Williams: I’d say it’s the travel for me. I’ve been so many places thanks to just playing basketball in general; just places I’d never imagined going. Sometimes it’s a bad thing that I’m in the middle of nowhere, Northern Illinois or something like that. A lot of times you get to go to a lot of places like Hawaii, Seattle, Salt Lake (City), Louisiana. It’s awesome to be able to experience that, especially with people that you actually like being around too.

Brewe: This is going to be corny, but I kind of like representing the school, like being a part of something bigger, you know. Being a part of the university and being kind of a face of the university, and hopefully we can set a good example and be a good part of the legacy here. I think that’s pretty cool.

 

Is it tough balancing being a normal college student while being a student athlete?

Williams: There’s no “normal” being a college student when you’re an athlete because it’s just so time-consuming. But you get to do the simple stuff sometimes. It’s good when you have a couple days off and you can relax and go to the beach or relax and go hang out with your friends. But a lot of times our focus is always on getting better every day. We spend countless hours shooting in the gym or lifting and stuff like that. In everything we do, we try to incorporate how it’s going to make us a better player, and if that means we can go and hang out on the side, that’s a good thing. We put our sports and our academics first all the time.

Beeler: That’s the thing about being a student athlete; you have to figure out the balance and time management, that’s a big thing.

Williams: Mitch is like a super smart, A-plus student so he can tell you all about that.

Brewe: Finding the time for homework is the hardest. You get home from practice and you just want to lie in your bed and not do a thing. I just want to sleep. But you have to get home and you have to be like, “In 10 minutes I’m going to open this damn book and I’m going to read.” Really just committing yourself is pretty tough. Like these guys said, it’s time consuming but I wouldn’t have it any other way.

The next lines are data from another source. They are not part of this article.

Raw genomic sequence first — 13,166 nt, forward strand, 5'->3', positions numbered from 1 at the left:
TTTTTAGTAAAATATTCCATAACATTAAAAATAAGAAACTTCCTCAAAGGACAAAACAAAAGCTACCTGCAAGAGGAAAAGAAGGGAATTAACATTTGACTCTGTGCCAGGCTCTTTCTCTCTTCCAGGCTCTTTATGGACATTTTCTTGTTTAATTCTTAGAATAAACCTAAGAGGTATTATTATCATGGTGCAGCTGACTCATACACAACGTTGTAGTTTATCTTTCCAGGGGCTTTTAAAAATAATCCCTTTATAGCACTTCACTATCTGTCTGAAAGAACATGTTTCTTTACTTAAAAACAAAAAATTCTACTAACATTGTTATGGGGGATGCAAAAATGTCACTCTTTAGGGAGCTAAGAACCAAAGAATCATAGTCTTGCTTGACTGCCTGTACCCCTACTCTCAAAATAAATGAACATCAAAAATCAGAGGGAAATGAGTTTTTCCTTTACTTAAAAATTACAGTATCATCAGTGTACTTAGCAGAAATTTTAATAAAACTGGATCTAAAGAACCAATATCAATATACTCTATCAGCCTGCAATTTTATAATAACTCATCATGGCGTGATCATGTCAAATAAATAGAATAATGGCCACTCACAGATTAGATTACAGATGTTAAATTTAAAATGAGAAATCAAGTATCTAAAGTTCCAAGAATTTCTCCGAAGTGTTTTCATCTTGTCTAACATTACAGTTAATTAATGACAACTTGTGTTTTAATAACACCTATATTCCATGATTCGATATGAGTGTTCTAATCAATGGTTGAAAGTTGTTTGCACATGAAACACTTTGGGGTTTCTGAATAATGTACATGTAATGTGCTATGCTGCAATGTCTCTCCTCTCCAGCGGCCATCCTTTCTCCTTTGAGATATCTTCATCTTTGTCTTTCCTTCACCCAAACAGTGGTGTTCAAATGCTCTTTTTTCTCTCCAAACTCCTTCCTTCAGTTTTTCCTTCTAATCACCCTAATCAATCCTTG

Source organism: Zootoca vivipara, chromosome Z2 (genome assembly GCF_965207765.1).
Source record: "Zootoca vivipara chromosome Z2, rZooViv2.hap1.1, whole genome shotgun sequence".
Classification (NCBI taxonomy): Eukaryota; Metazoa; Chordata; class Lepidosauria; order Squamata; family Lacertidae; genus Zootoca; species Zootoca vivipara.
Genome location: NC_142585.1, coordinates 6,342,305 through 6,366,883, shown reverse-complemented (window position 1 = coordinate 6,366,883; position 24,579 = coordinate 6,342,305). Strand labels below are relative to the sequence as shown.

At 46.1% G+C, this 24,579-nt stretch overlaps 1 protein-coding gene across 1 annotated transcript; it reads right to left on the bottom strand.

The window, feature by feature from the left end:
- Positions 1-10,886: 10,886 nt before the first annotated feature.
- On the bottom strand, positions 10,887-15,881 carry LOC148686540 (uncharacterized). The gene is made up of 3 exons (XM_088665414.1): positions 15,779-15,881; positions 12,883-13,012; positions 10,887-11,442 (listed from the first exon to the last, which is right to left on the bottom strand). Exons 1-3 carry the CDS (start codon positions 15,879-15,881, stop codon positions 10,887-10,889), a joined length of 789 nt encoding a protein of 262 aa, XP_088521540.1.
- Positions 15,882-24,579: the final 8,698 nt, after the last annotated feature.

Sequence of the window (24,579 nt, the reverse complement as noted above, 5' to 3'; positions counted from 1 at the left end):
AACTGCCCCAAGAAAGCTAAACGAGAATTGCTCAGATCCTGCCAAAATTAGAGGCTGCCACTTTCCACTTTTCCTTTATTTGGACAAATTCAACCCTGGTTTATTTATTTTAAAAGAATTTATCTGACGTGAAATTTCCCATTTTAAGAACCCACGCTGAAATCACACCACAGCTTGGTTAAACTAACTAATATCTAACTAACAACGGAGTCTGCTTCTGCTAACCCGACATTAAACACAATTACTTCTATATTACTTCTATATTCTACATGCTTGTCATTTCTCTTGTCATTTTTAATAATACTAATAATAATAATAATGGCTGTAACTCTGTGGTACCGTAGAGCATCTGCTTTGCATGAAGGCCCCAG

Do you guys ever get a chance to go out on DP and do you go as a team?

Williams: All the time, definitely. We hang out a lot, especially on the weekends when we get a couple of days off if we don’t have practice the next day we’ll go out and enjoy ourselves out there. But we always know there are consequences with doing that kind of stuff. We’re seen as, like you said, someone other than just a normal college student and whatever we do represents our team and our university in either a positive or negative way. When we’re out there, we do it in a smart way and we’re always safe.

 

Tell UCSB students why they should come out and watch you play Long Beach on Thursday.

Williams: It’s fun; it’s a great energy. You see a fast-paced kind of sport. We’re up and down, we’re dunking the ball and three-point shots ­­­— all that kind of stuff. It’s a lot of intensity and it’s a lot of tradition that goes into UCSB basketball. We put in a lot of hard work for this university, so it’d be great to have them come out and support us.

Beeler: It’s fun for us when we get big crowds like that and hopefully it’s fun for them to come and be a big crowd. We’re super grateful for the people who do come out and it’s just awesome when they do.

Williams: And it’s on TV too. Be on SportsCenter.

 

A version of this article appeared on page 9 of January 15th’s print edition of the Daily Nexus.